One Quarter of Global Insect Population Lost Since 1990  (Beyond Pesticides, April 28, 2020) 'Billed as one of the most comprehensive assessments to date, the study finds significant overall insect declines, but notes of some specific bright spots. While variation in the ongoing crisis is to be expected, ultimately the trends in the data show the need for immediate policy and regulatory action to protect the insect world as the foundation of global food webs...  There was little evidence that climate change was playing a role at either local or global scales, however land use and urbanization was found to have moderate associations with declines. The anthropogenic factors with this trend – pesticide use, light pollution, habitat destruction, are massively under-regulated and can be addressed by elected officials...   It is likely that the declines we are seeing in many bird species are closely linked to insect declines. Recent research finds that three billion birds, or 29% of bird abundance has been lost since the 1970s."

Monarch Butterfly Larvae Adversely Affected by Pesticide Drift from Contiguous Soybean and Maize Crop Fields   (Beyond Pesticides, April 23, 2020) Pesticide spray drift from adjacent farmlands expose butterfly larvae to lethal pesticide concentrations. ...his study adds weight to the idea that pesticides are playing a role in the ongoing decline of this iconic butterfly, as researchers find insecticide drift from adjacent fields to be strongly associated with larval mortality.    They chose five common active chemical ingredients in foliar insecticides used on soybean and corn crops: beta‚Äźcyfluthrin (pyrethroid), chlorantraniliprole (anthranilic diamide), chlorpyrifos (organophosphate), and imidacloprid and thiamethoxam (neonicotinoids).  Results of the study found that dermal and dietary exposure to beta-cyfluthrin and chlorantraniliprole was most toxic to monarchs, and resulted in high levels of larvae stasis and mortality. Notably, neonicotinoid exposure uniquely halted monarch ecdysis (molting) and pupation from caterpillar to butterfly. ISU researchers estimated the greatest larval mortality to occur 0 to 15 meters (m) downwind of pesticide-treated soybean/maize fields. Aerial pesticide applications extended larval mortality range to 60m downwind of treated fields compared to boom pesticide spray applications.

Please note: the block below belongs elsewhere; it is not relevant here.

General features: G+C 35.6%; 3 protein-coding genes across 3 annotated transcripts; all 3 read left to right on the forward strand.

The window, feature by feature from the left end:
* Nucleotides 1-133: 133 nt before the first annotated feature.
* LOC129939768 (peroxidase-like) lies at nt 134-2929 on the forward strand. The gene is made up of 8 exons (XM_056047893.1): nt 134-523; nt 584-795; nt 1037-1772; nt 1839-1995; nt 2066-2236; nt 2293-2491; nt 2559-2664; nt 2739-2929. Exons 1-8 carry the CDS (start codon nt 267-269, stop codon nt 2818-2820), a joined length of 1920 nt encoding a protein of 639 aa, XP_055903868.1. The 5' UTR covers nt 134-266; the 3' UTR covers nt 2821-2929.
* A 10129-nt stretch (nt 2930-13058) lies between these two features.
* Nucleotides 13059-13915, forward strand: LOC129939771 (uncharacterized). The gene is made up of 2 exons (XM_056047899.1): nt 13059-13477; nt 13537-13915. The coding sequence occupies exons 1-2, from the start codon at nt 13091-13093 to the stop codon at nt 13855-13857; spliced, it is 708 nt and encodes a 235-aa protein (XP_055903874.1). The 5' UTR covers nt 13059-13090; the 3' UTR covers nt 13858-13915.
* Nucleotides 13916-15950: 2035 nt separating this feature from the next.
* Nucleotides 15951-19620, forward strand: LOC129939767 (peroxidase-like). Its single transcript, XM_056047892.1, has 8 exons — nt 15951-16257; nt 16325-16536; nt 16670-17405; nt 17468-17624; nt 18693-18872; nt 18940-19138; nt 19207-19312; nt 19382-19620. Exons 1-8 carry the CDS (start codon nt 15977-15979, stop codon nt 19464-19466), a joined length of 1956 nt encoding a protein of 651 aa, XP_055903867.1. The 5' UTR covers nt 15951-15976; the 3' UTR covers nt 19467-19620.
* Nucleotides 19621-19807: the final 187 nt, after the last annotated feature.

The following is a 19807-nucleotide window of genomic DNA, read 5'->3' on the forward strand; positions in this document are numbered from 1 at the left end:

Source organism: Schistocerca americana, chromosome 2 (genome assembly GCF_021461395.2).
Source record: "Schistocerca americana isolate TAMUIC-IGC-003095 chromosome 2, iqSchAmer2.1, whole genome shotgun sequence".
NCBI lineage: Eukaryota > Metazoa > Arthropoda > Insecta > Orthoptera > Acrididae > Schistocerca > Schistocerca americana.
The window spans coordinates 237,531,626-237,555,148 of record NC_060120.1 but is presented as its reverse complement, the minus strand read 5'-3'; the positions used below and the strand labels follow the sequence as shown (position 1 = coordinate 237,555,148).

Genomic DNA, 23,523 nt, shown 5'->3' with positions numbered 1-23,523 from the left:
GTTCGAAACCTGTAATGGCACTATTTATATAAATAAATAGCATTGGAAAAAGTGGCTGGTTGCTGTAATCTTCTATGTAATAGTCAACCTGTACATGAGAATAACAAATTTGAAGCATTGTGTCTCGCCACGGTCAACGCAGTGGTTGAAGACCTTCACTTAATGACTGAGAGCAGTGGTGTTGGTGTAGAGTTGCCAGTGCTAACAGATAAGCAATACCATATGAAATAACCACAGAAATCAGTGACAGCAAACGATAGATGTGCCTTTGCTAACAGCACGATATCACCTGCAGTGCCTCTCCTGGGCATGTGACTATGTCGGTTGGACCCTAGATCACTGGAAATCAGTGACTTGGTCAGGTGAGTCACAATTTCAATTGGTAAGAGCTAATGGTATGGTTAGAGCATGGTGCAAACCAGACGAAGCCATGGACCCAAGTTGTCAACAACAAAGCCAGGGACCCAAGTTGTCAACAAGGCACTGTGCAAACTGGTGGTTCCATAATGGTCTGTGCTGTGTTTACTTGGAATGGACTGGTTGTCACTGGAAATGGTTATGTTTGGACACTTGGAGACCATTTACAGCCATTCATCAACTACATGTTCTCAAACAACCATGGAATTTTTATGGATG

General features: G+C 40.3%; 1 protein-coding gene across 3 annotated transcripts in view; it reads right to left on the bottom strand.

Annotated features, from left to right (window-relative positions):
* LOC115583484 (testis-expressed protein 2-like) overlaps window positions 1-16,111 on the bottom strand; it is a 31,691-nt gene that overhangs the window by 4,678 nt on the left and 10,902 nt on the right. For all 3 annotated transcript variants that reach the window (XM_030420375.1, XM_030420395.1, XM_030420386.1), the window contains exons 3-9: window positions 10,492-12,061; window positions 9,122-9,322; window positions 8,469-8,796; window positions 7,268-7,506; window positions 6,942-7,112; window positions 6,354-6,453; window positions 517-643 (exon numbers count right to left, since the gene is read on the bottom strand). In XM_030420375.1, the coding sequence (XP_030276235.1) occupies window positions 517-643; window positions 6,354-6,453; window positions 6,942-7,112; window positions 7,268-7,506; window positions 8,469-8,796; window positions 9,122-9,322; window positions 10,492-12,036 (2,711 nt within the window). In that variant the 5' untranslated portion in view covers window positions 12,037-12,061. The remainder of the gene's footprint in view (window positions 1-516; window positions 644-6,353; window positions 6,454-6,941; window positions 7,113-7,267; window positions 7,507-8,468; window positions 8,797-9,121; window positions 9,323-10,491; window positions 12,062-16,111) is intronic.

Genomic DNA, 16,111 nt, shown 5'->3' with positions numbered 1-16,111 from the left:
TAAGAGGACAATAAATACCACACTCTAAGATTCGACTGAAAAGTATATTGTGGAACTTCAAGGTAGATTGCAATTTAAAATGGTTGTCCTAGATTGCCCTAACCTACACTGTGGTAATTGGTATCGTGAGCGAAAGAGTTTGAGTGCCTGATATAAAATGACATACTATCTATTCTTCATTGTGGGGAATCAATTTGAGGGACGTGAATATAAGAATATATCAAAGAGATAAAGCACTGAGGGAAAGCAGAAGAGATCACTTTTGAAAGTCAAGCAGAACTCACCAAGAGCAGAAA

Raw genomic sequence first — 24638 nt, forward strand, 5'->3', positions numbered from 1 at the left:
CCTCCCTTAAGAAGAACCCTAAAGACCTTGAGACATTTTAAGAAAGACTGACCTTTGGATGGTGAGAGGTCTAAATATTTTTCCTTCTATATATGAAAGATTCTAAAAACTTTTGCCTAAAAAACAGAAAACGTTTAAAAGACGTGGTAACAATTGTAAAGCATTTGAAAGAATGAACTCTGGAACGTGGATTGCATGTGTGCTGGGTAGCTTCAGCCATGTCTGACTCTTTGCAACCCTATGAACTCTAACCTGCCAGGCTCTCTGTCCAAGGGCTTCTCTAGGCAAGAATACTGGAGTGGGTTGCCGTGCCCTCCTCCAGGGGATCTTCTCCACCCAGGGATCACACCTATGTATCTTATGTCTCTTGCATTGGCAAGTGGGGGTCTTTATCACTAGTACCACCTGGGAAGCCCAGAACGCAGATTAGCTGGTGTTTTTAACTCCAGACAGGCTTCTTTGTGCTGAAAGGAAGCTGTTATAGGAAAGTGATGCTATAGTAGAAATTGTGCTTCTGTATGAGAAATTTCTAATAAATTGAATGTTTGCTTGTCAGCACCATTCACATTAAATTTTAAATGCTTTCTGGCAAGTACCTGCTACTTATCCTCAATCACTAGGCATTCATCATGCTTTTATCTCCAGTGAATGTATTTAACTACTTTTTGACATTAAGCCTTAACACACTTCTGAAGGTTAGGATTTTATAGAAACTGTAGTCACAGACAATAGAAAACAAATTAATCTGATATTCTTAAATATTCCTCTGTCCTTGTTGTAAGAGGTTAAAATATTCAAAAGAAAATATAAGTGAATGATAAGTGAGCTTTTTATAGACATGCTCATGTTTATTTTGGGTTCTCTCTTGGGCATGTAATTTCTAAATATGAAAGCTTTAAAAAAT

Monarch Population, Under Threat from Pesticide Use and Habitat Loss, Declines by Half in One Year    (Beyond Pesticides, March 17, 2020) The number of monarch butterflies overwintering in Mexico is down 53% from last year, according to a count conducted by World Wildlife Fund (WWF) Mexico.       Recent studies indicate that even when monarchs can find milkweed plants to lay their eggs, pesticide contamination from chemical intensive agriculture may be undermining their ability to continue their journey. A 2019 study found 14 different agricultural pesticides on milkweed tested near farm fields in Indiana, including the neonicotinoid class of insecticides implicated in the decline of pollinators. Research published late last year finds that monarchs that feed on neonicotinoid-contaminated milkweed experience a significantly shortened lifespan. Most monarchs (79%) exposed to neonicotinoids died within 22 days, while only one in five of those unexposed perished.